In addition, I've offered advisories suggesting that a professional mason, although expert at fireplaces, walls, etc., if hired, may not know the engineering and physics of brick ovens, thus leaving the owner with a brick oven that is NOT a brick oven in the functional sense. (Was that a long enough sentence???)

This project in New Hampshire, is a 42" interior diameter oven core that was completed in one long day.  Additional work to bring it to completion is needed, but it demonstrates the efficiency of experience.

Friday, April 20, 2018

Brick Oven Building Workshop

Two Gurus


A collaboration with Don Lewis of Wild Hive Farm

And David Neufeld of True Brick Ovens

September 8 and 9, 2018 
in Clinton Corners, New York.

Learn the intricacies of building brick domes in the thousand-year tradition of European and
North American wood-fired baking

Baking demonstrations and food by Chef Cassandra Purdy with her True Brick Ovens 48” portable.

Saturday lunch, dinner provided
and baking demos
$480 pp, workshop capacity 15 people

Send form request to:

A brick oven will be built during this workshop;            

it is a hands-on experience.
Topics covered: dome brick cutting and fitting, refractory mortar mixes, oven dimension calculations, floor and dome insulation, mouth and face arch construction, flue and draft dynamics, oven enclosures, portability, firing methods, and many more details, including your specific questions.

Wild Hive Farm was founded by Don Lewis to promote sustainable agriculture in our region by promoting grain-based local agriculture.  Wild Hive is committed to the production of locally grown and milled high quality flour. Wild Hive operates a flour mill using traditional stone grinding equipment and has received considerable recognition for its flour, which is milled in small batches from organic grain purchased from local and regional farmers.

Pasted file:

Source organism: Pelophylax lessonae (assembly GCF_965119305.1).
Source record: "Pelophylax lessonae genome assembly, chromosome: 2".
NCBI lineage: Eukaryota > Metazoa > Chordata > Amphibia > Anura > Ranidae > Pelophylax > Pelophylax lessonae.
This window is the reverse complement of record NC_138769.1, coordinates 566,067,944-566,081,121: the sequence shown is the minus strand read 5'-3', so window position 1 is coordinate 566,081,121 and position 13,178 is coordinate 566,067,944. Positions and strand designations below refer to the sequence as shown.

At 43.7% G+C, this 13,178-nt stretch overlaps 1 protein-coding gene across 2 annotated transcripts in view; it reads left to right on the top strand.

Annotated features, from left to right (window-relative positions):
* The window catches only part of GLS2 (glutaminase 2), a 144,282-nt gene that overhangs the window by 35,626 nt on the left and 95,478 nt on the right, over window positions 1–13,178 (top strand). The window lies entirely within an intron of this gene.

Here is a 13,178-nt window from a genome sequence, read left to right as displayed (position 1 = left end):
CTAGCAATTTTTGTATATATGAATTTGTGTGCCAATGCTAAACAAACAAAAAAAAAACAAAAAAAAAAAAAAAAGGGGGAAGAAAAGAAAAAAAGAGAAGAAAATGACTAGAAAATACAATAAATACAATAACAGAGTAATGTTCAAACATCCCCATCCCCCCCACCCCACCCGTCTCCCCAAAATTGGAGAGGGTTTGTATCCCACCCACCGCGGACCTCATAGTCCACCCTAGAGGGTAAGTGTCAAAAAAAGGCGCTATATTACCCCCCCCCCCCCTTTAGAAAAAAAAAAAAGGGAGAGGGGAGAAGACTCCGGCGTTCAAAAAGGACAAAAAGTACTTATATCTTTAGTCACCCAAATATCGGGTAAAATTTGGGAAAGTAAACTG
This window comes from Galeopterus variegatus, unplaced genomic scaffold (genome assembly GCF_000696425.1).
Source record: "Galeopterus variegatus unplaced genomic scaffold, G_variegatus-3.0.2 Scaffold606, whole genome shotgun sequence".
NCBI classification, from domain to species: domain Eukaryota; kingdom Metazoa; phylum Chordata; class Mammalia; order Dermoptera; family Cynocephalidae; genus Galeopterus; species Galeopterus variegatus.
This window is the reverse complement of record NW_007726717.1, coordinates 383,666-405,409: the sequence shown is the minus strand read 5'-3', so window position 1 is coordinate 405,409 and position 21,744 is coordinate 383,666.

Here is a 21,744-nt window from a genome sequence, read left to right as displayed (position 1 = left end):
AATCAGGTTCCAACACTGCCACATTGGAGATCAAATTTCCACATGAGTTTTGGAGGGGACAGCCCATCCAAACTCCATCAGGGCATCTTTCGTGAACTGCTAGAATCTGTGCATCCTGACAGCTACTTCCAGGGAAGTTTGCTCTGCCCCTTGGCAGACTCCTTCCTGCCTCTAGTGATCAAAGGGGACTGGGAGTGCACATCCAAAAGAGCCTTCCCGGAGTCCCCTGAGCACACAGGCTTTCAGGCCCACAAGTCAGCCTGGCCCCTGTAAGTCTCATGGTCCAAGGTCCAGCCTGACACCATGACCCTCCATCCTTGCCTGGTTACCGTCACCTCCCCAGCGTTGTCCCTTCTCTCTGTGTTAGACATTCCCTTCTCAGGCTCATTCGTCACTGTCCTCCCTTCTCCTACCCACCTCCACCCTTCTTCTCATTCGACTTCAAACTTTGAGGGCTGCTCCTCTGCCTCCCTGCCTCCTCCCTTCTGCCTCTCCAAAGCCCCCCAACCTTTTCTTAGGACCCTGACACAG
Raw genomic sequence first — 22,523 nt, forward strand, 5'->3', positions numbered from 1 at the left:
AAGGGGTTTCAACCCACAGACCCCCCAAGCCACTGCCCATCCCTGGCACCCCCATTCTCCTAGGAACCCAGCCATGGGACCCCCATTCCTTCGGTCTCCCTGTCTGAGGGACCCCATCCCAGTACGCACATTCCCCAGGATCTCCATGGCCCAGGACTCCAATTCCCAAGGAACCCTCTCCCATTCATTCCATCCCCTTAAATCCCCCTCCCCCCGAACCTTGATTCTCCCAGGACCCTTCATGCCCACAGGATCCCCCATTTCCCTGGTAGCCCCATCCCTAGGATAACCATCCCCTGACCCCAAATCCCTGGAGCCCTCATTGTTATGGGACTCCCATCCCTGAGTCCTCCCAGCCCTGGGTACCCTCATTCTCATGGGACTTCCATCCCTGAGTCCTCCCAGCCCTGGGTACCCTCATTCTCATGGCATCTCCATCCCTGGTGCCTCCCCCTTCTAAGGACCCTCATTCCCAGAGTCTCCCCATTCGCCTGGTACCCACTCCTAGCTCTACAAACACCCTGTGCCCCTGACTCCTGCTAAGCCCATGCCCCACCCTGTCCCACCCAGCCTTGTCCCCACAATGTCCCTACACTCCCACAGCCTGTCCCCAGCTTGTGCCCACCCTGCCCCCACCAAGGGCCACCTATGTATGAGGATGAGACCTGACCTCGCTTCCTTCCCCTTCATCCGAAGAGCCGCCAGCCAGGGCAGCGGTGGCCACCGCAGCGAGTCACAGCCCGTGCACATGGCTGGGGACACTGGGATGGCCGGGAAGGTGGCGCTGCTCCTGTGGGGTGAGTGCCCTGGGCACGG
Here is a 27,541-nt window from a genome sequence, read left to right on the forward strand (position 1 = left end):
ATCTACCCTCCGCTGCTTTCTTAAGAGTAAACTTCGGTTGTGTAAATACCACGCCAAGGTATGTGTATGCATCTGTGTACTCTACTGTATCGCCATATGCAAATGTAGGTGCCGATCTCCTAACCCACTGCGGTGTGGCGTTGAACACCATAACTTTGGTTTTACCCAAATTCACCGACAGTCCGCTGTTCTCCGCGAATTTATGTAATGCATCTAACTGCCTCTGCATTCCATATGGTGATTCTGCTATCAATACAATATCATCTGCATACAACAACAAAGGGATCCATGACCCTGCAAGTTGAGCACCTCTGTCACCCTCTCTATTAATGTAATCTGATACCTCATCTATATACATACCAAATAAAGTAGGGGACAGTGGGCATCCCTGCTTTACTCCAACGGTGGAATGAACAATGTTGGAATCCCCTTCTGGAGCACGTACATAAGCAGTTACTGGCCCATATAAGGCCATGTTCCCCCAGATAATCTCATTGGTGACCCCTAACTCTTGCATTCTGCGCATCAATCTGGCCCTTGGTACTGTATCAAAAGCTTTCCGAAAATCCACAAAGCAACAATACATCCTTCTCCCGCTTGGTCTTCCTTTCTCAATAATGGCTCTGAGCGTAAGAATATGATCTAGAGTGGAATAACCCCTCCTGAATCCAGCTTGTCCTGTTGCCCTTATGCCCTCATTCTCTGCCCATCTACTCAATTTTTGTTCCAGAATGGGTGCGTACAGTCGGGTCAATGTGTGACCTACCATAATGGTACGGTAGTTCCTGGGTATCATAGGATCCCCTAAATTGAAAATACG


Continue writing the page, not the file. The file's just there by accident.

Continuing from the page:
Monday, April 16, 2018

What is an Authentic Brick Oven?

I have become accustomed to mass manufactured products.   I think we all have.  Really, do I want my books to be made on a Gutenberg press?  Or my lumber to be 'hand-hewn'?  Uh, maybe.

When a manufacturer uses our desire for authenticity to sell something that is not authentic, whether it is craft beer or brick ovens, I trip over the accepted idea that some things are true and others are more true.  "Truthiness" is now a word.
TBO 54"

Up front, I cannot satisfy the market need for thousands of authentic brick ovens.  I build each oven authentically, yes, but there is a limit to my strength and time, so I have a limit on ovens-per-year.

TBO 36"

I still balk at companies such as Chicago Brick Oven and many others claiming both brick and authentic.  If they claimed inexpensive, cast shell, wood-fired oven kits, they would be telling the truth.  But they don't.

Chicago Brick Oven shell
The ovens sold by most of the manufacturers of brick ovens are akin to tract housing.  Modular, identical, and cheap.  They offer none of the cultural warmth that we associate with the ovens we see in old Europe or the Southwest.

TBO dome roof
I have also given open-source access to my building techniques so that anyone with gumption and grit... and a limited budget can build one themselves.
This September, the 8th and 9th, I am offering a brick oven building workshop in Clinton Corners, NY at Wild Hive Farm.
See next post for info on registration.
TBO oven in progress

TBO oven mouth arches in progress
If you're wanting authentic, you can have it.  If you want something to be true, don't buy the 'truthiness' products.

We are drawn to authenticity.  Even today.
Greek style oven by TBO

Back two thousand years, the brick makers in Pompeii turned out millions of bricks.  Some of them went to build the 26 bakeries still standing there.  Yet, however modular the bricks were, each oven had its own character and exterior design: the trademark of the bakery. 
Pompeii brick oven 2000+ years-old